Later versions of this guy gain a black tornado that hit all of the blocks on your side; block or knock him out of it to avoid taking damage.
She blips around and can form speaker blocks on her side. Her basic attack involves her notes which fly forward from her speakers. Easy to dodge, but this stuns you if it hits. She can also snag you with a string that looks like a musical staff, and damage you for multiple hits. And she has another attack that can strike all three slots on your side, which means you either have to defend against it or knock her out of it. This attack confuses.
Hollow begins the battle with two rows of special panels. These panels summon various viruses to perform their attacks at you. The easiest way to deal with this is to use any card that changes panels to erase the special panels (I suggest GNullStage because that will also negate Hollow’s ability to shield himself—nice!). The special panels will regenerate after time, but this takes a while and you will be left in peace during that time.
Hollow himself occasionally gets a shield around himself which can block attacks, and he can fire lasers of various colors. Also, he can call lightning bolts down to hit random panels, some of them in your row, so watch for the flashing panels to dodge between them (or block). If you are using a Tribe On form, be careful what hits you here, because this battle can strike you with all sorts of different elements.
Kung Foo Kid
He moves around pretty quickly and then comes to your row and attacks with a punch or kick. He can also do a flying kick from one tile away into your row; this can hit diagonals. And he can duplicate himself so that three of him are standing in each of the three tiles in front of you, though only one is real, but all of them take turns attacking. Hit the real one (or just hit them all) with a strong enough attack to put a stop to this. (“Baa!”)
You mostly see the head of this thing, making him look like a snake. He dives down underneath the surface and reappears instead of blipping to move around. He can form blocks on the field which you can take out with cards like the JetSki. Sometimes the blocks move slowly sideways.
One of his attacks involves him shooting a beam of electricity from his mouth in a straight line forward. (This stuns if it hits.) He can also disappear and then two panels under you flash and he bites upward with his head. Finally, he can slap his fins and create a wave that travels forward covering all three rows; block this one. Notice though that the wave can carry along with it any of the boulders sitting on the field, and these will damage you even if you are blocking, so make sure you are standing on a free row.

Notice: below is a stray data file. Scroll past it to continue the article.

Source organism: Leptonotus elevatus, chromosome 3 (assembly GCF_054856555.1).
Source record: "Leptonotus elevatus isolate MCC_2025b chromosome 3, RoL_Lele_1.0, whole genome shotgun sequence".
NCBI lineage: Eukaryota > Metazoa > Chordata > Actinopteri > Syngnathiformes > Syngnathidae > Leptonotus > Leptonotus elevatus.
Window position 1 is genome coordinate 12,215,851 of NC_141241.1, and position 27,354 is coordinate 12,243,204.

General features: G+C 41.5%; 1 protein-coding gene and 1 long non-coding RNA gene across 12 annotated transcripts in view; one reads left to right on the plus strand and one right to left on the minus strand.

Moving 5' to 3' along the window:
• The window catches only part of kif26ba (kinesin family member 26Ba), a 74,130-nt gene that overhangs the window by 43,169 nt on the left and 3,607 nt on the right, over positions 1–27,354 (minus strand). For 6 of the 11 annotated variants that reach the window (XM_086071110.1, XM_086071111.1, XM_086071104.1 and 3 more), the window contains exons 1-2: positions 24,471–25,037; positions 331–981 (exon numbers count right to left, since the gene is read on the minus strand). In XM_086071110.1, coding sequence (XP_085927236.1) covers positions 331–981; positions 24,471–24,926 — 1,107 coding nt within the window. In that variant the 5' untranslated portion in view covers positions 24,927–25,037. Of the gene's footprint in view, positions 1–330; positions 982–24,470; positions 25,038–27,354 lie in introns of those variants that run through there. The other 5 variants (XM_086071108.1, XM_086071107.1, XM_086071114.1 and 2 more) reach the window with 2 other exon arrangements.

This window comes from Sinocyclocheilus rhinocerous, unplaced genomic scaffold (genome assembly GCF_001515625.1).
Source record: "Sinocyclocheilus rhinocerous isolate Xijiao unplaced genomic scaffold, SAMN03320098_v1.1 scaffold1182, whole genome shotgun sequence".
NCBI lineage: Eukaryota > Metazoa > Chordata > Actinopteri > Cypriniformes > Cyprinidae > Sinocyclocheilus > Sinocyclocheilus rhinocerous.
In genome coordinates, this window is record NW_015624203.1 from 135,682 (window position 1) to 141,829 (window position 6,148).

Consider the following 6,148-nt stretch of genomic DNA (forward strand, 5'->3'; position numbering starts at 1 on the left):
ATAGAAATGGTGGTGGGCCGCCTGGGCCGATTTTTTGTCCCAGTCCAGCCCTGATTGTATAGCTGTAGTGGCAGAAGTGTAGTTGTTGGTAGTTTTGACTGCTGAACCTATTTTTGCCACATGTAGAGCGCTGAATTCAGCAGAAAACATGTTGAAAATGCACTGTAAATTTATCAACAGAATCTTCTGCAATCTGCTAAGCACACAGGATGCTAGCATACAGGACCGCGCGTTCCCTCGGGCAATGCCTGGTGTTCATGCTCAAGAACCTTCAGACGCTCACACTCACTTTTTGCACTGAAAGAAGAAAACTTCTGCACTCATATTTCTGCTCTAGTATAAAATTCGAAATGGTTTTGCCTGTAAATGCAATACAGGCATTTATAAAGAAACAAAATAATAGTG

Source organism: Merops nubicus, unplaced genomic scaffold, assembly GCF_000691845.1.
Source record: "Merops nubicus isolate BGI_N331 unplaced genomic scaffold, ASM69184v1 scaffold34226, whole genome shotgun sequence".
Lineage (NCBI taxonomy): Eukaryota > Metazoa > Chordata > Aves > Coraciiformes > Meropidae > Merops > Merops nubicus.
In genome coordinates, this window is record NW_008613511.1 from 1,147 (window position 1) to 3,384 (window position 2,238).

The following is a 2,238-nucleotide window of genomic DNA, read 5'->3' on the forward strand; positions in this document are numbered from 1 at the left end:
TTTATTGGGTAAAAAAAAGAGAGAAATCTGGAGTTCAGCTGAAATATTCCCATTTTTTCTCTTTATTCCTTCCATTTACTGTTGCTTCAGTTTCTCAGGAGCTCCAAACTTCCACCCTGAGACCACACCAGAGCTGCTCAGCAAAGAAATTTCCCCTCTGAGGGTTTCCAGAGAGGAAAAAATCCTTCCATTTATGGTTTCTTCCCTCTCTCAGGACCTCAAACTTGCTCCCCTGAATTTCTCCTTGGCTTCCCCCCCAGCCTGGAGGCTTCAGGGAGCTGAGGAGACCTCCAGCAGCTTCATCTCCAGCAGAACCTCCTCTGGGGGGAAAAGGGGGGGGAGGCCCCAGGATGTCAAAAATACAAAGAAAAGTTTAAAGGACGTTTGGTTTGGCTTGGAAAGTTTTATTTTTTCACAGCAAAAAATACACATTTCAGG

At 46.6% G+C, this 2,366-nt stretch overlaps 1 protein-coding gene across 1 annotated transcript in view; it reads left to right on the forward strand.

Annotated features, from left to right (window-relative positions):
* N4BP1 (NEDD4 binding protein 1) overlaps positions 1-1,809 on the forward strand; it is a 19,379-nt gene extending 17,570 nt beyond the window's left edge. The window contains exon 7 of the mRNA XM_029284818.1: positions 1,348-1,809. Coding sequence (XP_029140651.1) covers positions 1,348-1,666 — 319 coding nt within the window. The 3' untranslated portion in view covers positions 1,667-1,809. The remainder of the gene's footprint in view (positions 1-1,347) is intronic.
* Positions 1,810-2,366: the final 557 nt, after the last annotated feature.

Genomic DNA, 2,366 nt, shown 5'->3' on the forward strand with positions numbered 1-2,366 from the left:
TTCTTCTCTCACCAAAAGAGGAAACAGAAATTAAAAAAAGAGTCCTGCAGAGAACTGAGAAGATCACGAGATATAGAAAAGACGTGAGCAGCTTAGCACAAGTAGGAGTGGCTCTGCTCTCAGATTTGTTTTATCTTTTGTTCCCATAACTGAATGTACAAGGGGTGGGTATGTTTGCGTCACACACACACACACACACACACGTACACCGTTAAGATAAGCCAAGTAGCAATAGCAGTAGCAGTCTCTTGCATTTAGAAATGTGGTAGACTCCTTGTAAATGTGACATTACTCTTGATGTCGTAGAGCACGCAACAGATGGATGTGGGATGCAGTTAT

Do a cross-fusion with Zerker here if you can.
She blips around, and she can send multiple snakes down multiple rows. The snakes can be destroyed but it takes more than a few hits to do it. You can also dodge between them if you are quick, or knock her out of the attack entirely. And she can fire twin lasers straight forward. She also has a slither attack where she moves forward quickly and hits two rows on your side. Stand in the opposite corner to avoid this.
He moves around really fast. Most of his attacks involve purple flame in some way. He can send purple flames along two rows, or come to your side and perform a rapid series of punches and kicks which ends with a flip-kick, or send purple fist-shaped shots rapid-fire down all rows. Most of this battle is just staying ahead of him, and watching out for which panels flash under your feet.
Once he has his sword (which he seems to get at around half health, give or take), he can do a 2x3 ground-slam attack which hits all your rows. He can also do a rapid-slash near the back row and send a WideWave-like slash forward down three columns (though only two columns are hit if he’s standing at the edge of the field).
He blips around as a way of moving. When Taurus hangs out in the back row, he will soon charge forward. He really telegraphs his moves so it’s easy to get out of the way unless you’re caught in the middle of doing an attack. He can also use an inverse T-shaped attack that hits all three panels on your side. Use your shield to get out of this one. He also punches on one panel on your side; dodge this one, don’t try to block it.
Later versions have a flame attack along the floor that is similar to a GrndWave, as well as the ability to slam the ground and strike various panels with flame blasts.